December 20, 2013 9:57 AM | Posted by Olafson, Shane | Permalink

In most U.S. states, merely using a trademark confers trademark rights to the owner.  As such, many companies question why they should spend time and money registering their trademarks with the United States Patent and Trademark Office (PTO).  There are many reasons to register a mark, but one of the most important reasons was recently highlighted in a case from the First Circuit Court of Appeals (the federal appellate court whose rulings cover Massachusetts, Rhode Island, Maine, New Hampshire and Puerto Rico).  That case is Dorpan, S.L. v. Hotel Melia, Inc., 728 F.3d 55 (1st Cir. 2013).   

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January 28, 2011 4:03 PM | Posted by Bayton, Emily; Edwards, Nathaniel | Permalink

The National Football League (NFL) will play its 45th annual championship game, more commonly known as the SUPER BOWL, on Sunday, February 6, 2011. The game will pit the Green Bay Packers against the Pittsburgh Steelers at Cowboys Stadium in Arlington, Texas. The SUPER BOWL mark is protected by trademark law, as are the team names, and businesses planning promotions centered around the game should use the SUPER BOWL mark and/or team names cautiously.

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October 6, 2010 11:05 AM | Posted by Williams, Nikkya | Permalink
Hard Rock Café International (USA), Inc. (HRCI), the owner of the HARD ROCK trademarks, has sued the owners and operators of the Hard Rock Hotel and Casino in Las Vegas (“HRH”) and the producers and distributors of the reality TV show “Rehab: Party at the Hard Rock” for trademark infringement, trademark dilution, breach of contract, unfair competition and a declaration that the licensing agreement under which the Hard Rock Hotel and Casino operates is terminated.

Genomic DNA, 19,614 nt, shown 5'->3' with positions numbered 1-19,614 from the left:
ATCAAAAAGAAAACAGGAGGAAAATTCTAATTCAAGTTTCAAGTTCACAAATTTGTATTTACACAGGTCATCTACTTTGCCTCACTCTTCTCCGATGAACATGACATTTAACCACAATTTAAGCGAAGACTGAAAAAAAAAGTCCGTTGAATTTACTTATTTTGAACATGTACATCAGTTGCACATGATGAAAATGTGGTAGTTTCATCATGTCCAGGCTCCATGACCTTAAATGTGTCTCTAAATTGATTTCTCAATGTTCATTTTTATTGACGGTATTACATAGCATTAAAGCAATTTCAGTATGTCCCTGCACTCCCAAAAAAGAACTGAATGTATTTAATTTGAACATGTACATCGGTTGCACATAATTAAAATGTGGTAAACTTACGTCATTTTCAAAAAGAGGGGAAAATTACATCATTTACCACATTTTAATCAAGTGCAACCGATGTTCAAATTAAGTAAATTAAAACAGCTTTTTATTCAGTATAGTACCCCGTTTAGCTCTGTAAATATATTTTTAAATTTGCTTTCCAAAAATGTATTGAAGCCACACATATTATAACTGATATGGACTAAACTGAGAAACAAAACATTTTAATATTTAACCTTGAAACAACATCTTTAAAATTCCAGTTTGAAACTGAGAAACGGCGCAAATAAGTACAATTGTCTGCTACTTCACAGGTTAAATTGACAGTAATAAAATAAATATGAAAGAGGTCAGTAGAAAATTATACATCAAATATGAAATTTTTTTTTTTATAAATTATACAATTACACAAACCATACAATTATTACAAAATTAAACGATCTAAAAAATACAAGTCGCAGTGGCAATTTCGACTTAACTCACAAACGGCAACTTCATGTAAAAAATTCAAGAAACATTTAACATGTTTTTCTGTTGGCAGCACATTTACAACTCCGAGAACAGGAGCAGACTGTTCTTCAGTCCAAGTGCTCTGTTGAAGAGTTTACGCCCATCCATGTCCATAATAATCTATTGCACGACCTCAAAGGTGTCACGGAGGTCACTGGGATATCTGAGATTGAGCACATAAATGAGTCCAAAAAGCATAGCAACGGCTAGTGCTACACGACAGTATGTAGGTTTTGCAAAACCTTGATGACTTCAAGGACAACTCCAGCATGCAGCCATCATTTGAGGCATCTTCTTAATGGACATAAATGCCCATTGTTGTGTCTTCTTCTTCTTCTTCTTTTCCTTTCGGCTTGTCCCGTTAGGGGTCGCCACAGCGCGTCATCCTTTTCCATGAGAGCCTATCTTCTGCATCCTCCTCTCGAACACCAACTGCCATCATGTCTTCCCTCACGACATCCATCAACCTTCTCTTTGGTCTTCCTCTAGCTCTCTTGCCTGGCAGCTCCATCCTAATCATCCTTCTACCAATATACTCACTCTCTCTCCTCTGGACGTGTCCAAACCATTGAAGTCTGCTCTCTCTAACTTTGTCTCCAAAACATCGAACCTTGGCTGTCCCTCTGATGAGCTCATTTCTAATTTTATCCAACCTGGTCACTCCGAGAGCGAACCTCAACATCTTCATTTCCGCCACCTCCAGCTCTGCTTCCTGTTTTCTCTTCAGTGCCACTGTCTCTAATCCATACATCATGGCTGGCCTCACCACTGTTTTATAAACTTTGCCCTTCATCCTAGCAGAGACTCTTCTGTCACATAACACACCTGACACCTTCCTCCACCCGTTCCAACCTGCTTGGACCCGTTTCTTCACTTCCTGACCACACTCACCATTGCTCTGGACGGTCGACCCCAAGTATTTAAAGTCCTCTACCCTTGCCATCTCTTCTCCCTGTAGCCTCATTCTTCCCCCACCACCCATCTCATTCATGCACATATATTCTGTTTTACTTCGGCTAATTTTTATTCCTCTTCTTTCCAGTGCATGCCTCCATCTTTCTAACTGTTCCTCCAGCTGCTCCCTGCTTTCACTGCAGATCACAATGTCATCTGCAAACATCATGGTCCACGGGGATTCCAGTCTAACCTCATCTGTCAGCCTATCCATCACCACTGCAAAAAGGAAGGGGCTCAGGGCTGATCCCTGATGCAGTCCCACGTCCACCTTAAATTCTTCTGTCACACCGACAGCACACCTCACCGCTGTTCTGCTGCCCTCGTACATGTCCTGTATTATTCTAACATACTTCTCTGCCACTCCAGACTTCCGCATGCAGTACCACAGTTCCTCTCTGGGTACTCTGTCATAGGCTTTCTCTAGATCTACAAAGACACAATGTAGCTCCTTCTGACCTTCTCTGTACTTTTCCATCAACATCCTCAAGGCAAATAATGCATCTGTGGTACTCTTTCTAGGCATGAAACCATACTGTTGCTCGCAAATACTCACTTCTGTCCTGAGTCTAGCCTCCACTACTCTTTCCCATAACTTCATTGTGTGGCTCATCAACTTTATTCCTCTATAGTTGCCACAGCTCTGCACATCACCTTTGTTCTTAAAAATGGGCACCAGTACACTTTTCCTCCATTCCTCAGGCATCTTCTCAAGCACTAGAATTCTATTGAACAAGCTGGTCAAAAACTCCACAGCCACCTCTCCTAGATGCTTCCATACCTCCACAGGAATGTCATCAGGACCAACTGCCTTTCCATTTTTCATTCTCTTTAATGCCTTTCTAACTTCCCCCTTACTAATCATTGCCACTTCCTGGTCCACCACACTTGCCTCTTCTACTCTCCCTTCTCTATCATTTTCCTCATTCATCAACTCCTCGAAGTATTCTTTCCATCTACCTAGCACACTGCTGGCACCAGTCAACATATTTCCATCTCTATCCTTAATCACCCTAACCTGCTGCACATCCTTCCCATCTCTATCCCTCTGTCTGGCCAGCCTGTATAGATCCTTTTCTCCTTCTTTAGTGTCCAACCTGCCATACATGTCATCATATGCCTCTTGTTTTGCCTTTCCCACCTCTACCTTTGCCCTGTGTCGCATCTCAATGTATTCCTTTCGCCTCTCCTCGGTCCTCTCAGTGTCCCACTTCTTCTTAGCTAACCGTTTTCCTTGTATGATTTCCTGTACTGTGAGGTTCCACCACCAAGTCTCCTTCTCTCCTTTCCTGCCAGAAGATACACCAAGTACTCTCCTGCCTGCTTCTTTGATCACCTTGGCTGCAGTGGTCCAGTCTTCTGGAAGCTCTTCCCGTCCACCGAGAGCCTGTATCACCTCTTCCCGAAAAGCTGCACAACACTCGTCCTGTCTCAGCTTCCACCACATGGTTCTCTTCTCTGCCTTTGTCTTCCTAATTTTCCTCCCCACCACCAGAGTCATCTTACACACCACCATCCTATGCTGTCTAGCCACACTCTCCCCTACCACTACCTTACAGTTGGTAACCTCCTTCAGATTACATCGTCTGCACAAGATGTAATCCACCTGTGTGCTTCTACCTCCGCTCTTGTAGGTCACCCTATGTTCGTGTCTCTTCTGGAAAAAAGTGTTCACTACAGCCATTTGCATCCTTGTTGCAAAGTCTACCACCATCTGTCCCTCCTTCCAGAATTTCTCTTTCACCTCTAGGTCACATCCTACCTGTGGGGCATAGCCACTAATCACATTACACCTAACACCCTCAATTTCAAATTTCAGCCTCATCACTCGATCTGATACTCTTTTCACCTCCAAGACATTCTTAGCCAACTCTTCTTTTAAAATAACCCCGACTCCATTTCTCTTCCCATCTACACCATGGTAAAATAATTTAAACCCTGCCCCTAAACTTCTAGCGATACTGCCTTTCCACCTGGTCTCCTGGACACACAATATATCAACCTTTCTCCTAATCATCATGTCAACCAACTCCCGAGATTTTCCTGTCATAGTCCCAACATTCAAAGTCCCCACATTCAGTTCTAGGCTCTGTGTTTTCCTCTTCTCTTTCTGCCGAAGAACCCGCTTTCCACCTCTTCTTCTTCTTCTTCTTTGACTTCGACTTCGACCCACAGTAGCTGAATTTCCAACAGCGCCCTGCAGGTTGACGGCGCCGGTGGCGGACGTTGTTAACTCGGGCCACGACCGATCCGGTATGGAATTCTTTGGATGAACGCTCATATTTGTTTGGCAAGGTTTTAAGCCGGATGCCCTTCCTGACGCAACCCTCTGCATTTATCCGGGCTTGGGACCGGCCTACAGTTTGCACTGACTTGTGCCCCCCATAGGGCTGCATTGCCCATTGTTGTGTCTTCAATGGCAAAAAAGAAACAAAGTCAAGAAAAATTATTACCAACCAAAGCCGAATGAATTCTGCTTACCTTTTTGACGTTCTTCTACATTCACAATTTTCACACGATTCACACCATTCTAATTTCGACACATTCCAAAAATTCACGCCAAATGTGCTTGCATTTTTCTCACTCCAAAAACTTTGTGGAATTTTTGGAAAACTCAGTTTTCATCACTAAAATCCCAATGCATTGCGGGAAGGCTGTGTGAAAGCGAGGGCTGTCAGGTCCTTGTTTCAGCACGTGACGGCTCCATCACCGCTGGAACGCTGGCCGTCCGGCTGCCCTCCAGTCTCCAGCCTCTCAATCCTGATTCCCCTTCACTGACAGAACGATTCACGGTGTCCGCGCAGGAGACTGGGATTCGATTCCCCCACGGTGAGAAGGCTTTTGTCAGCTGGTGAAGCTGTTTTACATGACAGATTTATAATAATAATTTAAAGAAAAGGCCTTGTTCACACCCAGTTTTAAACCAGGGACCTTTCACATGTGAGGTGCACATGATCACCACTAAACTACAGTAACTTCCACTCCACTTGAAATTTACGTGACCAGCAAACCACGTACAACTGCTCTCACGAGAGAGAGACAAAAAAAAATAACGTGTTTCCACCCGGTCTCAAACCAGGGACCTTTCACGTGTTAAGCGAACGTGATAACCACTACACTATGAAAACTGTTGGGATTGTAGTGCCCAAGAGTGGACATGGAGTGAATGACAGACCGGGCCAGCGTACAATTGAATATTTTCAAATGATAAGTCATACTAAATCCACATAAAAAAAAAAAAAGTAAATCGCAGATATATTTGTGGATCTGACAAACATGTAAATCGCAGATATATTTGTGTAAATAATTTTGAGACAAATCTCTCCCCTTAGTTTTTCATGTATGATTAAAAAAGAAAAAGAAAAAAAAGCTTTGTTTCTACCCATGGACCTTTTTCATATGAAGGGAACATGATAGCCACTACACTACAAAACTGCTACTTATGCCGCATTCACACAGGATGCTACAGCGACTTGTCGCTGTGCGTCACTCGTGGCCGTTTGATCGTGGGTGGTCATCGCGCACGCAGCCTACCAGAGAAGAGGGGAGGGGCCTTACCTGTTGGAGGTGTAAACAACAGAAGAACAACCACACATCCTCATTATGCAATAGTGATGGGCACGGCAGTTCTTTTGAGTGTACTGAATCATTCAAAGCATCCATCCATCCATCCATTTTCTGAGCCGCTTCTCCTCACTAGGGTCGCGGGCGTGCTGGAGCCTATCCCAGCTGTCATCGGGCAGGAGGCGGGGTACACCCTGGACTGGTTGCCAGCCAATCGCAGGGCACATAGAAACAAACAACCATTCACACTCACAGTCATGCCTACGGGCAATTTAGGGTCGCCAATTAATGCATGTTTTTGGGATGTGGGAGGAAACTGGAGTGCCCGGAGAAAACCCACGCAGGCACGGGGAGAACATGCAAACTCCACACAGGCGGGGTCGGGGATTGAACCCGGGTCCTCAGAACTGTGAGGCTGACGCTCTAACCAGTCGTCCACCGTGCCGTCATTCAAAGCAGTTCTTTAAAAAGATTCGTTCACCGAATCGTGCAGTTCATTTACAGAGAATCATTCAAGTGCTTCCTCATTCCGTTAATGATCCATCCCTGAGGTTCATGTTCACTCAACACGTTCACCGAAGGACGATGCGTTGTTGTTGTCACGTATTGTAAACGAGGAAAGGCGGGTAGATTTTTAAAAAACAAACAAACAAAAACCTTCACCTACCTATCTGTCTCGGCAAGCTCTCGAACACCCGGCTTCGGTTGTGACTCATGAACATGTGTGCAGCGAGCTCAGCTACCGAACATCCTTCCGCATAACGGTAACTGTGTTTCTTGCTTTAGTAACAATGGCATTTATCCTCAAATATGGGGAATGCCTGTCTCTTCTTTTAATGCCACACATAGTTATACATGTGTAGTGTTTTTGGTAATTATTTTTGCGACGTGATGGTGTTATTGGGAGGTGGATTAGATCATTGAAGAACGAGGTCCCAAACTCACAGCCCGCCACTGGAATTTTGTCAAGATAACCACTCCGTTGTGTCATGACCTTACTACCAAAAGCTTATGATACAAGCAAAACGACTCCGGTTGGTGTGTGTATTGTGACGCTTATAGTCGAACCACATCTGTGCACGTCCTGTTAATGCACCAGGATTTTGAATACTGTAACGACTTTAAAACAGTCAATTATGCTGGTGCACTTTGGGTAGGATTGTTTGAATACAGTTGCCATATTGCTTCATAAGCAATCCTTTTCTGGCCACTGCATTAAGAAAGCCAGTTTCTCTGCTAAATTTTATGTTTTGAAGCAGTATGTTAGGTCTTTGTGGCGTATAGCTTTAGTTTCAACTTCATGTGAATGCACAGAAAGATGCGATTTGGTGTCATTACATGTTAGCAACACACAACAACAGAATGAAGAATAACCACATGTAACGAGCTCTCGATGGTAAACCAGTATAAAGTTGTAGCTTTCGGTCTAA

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May 17, 2010 11:51 AM | Posted by Edwards, Nathaniel | Permalink
Doctor’s Associates, Inc., the parent company of the Subway sandwich chain, recently applied for a federal trademark for FOOTLONG  for “restaurant services" ...  read more
March 23, 2010 10:43 AM | Posted by Norcross, Linda | Permalink

Worth an estimated $19 million, the trademark TAVERN ON THE GREEN has become the subject of a bitter feud between the City of New York’s municipal government, and the descendant’s of Warren LeRoy, the last restaurateur to operate the establishment until its doors were closed in December of 2009.  The City has owned the parcel of land situated on the southwestern edge of Central Park since 1934.  The land, initially housed a sheep barn, but was renovated that same year to accommodate a seasonal restaurant called Tavern on the Green, which was so named by then Parks Commissioner, Robert Moses.  The City continued to pay the bulk of the costs for subsequent renovations.

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